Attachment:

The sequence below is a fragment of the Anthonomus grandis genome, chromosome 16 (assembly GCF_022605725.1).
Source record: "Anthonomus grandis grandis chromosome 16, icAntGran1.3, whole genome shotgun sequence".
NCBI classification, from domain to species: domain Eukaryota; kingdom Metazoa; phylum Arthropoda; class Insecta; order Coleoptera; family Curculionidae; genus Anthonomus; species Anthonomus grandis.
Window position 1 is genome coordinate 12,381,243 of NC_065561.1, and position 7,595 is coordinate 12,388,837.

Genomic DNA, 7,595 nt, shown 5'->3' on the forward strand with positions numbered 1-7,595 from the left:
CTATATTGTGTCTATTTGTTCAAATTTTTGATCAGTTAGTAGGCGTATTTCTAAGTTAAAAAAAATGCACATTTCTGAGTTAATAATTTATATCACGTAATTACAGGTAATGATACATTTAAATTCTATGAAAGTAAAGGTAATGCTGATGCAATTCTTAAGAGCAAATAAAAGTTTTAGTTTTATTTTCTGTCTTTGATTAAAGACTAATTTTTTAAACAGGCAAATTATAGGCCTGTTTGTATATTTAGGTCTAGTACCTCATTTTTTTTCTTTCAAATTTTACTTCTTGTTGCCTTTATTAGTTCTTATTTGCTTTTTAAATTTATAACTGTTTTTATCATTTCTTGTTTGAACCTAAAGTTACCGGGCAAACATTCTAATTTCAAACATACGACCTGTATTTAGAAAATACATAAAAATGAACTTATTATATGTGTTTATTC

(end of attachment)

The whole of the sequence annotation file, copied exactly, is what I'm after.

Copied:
The sequence below is a fragment of the Anthonomus grandis genome, chromosome 16 (assembly GCF_022605725.1).
Source record: "Anthonomus grandis grandis chromosome 16, icAntGran1.3, whole genome shotgun sequence".
NCBI classification, from domain to species: domain Eukaryota; kingdom Metazoa; phylum Arthropoda; class Insecta; order Coleoptera; family Curculionidae; genus Anthonomus; species Anthonomus grandis.
Window position 1 is genome coordinate 12,381,243 of NC_065561.1, and position 7,595 is coordinate 12,388,837.

Genomic DNA, 7,595 nt, shown 5'->3' on the forward strand with positions numbered 1-7,595 from the left:
CTATATTGTGTCTATTTGTTCAAATTTTTGATCAGTTAGTAGGCGTATTTCTAAGTTAAAAAAAATGCACATTTCTGAGTTAATAATTTATATCACGTAATTACAGGTAATGATACATTTAAATTCTATGAAAGTAAAGGTAATGCTGATGCAATTCTTAAGAGCAAATAAAAGTTTTAGTTTTATTTTCTGTCTTTGATTAAAGACTAATTTTTTAAACAGGCAAATTATAGGCCTGTTTGTATATTTAGGTCTAGTACCTCATTTTTTTTCTTTCAAATTTTACTTCTTGTTGCCTTTATTAGTTCTTATTTGCTTTTTAAATTTATAACTGTTTTTATCATTTCTTGTTTGAACCTAAAGTTACCGGGCAAACATTCTAATTTCAAACATACGACCTGTATTTAGAAAATACATAAAAATGAACTTATTATATGTGTTTATTC